Ryan’s response was simple. Master the basics. Bodyweight stuff. What this means is that you need to be able to handle anything that is your bodyweight. Do pushups, pull-ups, squats, jumps, lunges, abs, and whatever that your sport makes you do. And you’ll have to be able to consistently push yourself in these areas, because we will expect upward progression from each of our athletes.

The athletes will go through several training cycles depending on their sport’s season (whether it be the fall, winter, or spring). They all will eventually be having their one-rep max tested in several movements. The more popular movements are the following: front squats, hex-bar deadlift, bench press, and so on. We are more concerned with your athletic improvement, not your powerlifting total.

Ryan also added that they want athletes to show up in shape—and then they will be able to coach and build upon your strength program with various movements. For example, there will be Olympic movements involved once you get underway with a strength program here. But you have to show the coaches that you have the rock solid foundation ready before progressing.

So in the meanwhile, make sure you move. Squat. Jump. Push. Run. Pull. Strain a little bit. And then we’ll take care of the rest.

What it means to be an RIT student-athlete: Madisen Baldwin

by Madisen Baldwin

Being an RIT athlete is much more than just wearing the RIT logo almost every day. It is putting in the countless hours of work on and off the field for yourself, your team and your school. It is studying hard and achieving just as much success in the classroom as on the field, because we are student-athletes. Being an RIT athlete means reaching out to the community and setting an example for those younger than us who strive to become collegiate student-athletes themselves. Above all, being an RIT athlete means family. No one is alone with their trials in life because they have a family that supports them and will stand with them.

I came into RIT as a transfer softball player from a community college in Oregon. I was very nervous and didn't know what to expect on my first day. But from the moment I stepped onto the field with the people who would soon be my closest friends, I realized I finally found my home away from home.

Going into my very last season as a student-athlete is very bittersweet. This sport has taught me so much about myself and life! I'm forever grateful for RIT softball for giving me the opportunity to put on my cleats for two last seasons and play with the women who quickly became my family.

Being an RIT athlete is more than athletics; it is being a part of a community, academia, and creating lasting friendships. I know I will always have people in my corner because I am an RIT Tiger and we all play for something greater than ourselves. With that being said… Go Tech!

What it means to be an RIT student-athlete: Mia White

by Mia White

On the way home from soccer practice, I was thinking about what being an RIT athlete means to me. I couldn't come up with just one thing because there are so many to choose from. Being an RIT athlete is a blessing. We are student-athletes, which means student first and there are no excuses not to work harder in our academics. We are expected to work hard, have the same work ethic in the classroom as other non-athletes and be committed to our sport at the same time. It requires a lot of time management and effort to be a student-athlete.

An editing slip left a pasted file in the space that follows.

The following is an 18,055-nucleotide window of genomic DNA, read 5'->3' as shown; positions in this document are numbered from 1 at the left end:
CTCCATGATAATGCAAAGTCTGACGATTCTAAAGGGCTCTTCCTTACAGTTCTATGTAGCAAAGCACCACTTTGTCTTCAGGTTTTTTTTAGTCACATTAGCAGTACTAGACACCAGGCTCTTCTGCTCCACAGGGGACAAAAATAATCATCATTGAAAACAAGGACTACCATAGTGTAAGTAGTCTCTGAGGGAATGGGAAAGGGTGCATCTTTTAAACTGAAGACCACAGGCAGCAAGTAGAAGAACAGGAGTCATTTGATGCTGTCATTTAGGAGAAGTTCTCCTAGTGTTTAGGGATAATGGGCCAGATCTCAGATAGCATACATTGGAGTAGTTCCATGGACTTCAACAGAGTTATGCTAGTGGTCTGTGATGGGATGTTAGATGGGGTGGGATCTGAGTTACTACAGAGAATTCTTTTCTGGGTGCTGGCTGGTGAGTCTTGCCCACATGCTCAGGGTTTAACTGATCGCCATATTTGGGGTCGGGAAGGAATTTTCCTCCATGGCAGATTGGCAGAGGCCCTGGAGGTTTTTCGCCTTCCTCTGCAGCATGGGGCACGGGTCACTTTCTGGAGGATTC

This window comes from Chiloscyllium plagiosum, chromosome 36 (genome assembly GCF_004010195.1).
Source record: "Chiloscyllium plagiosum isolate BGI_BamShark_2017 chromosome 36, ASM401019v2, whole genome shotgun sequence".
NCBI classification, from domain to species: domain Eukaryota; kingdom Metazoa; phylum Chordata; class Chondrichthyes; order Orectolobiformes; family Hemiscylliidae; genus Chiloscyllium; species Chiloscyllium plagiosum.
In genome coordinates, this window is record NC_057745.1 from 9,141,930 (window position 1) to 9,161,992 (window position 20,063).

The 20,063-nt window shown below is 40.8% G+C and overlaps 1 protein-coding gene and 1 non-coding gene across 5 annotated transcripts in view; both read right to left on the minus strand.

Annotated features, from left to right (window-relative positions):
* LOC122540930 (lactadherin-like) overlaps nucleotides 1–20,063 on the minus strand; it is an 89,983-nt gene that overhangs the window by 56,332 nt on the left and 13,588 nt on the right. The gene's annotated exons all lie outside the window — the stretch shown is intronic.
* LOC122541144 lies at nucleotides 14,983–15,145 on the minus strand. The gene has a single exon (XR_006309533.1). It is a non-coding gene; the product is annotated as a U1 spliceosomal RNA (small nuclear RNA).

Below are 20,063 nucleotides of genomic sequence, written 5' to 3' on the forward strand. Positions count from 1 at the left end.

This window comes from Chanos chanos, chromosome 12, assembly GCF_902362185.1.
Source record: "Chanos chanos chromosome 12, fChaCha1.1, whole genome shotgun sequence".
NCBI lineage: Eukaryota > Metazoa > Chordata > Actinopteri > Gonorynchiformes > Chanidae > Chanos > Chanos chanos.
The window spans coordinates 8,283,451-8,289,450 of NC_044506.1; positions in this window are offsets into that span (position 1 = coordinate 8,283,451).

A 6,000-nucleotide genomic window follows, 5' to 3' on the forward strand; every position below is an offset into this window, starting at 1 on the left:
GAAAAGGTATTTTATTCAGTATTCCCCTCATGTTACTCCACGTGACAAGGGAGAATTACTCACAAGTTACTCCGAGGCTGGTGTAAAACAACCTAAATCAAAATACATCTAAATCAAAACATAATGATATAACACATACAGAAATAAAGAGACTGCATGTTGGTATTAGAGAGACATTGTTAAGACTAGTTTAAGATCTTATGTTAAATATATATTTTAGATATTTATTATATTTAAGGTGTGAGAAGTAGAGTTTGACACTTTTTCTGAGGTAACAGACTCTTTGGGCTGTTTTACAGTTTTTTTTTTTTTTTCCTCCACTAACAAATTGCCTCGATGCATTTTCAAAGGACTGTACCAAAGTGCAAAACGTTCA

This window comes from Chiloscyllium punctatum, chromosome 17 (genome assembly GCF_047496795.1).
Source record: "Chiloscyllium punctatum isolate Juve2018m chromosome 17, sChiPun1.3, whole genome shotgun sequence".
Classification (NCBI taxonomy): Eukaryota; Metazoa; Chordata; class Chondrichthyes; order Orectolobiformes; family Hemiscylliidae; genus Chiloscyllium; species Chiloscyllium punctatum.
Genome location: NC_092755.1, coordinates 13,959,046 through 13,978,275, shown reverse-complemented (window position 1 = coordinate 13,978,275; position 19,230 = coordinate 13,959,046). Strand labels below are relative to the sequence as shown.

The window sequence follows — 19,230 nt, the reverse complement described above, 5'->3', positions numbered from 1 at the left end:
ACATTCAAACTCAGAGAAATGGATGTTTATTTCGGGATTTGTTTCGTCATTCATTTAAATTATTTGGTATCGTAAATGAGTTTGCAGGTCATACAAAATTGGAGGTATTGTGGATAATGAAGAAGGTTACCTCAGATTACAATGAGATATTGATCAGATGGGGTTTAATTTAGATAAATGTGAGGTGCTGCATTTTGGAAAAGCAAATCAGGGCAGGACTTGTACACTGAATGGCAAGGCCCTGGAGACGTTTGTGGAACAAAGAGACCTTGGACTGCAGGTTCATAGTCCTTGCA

Commitment, loyalty, and sacrifice are what it takes to be an RIT student-athlete. Your teammates are completely committed just like you and that makes our bond stronger. It is a feeling of unification as we all are in this together. We all want to win Liberty League championships and an NCAA title every year. To be committed, it requires sacrifices such as social life. I make more sacrifices than I realize because I chose to be on this team, I want to be on the team. Being an RIT athlete also means loyalty, as we play for the school, for our team, and ourselves. Not everyone get the chance to play the sports they love at a collegiate level and for that, I feel honored to be a RIT athlete.

What plays an important role to me is the culture of this team. Being an athlete at RIT is the best highlight of my soccer career. We not only just play sports together, but become a family. Being deaf does not stop me and my teammate from bonding and creating an incredible team culture. Most of my teammates know American Sign Language, which is incredibly awesome. Being an athlete here makes me realize the person I could be that I never thought I would be when I first came here in 2016.

Walking on

If a high school athlete doesn’t get recruited by a college, it doesn’t mean his or her athletic career ends at high school graduation. He or she does still have a chance of making it to the college level as an athlete. There are countless stories out there of current major league athletes who didn’t have a single offer from a college.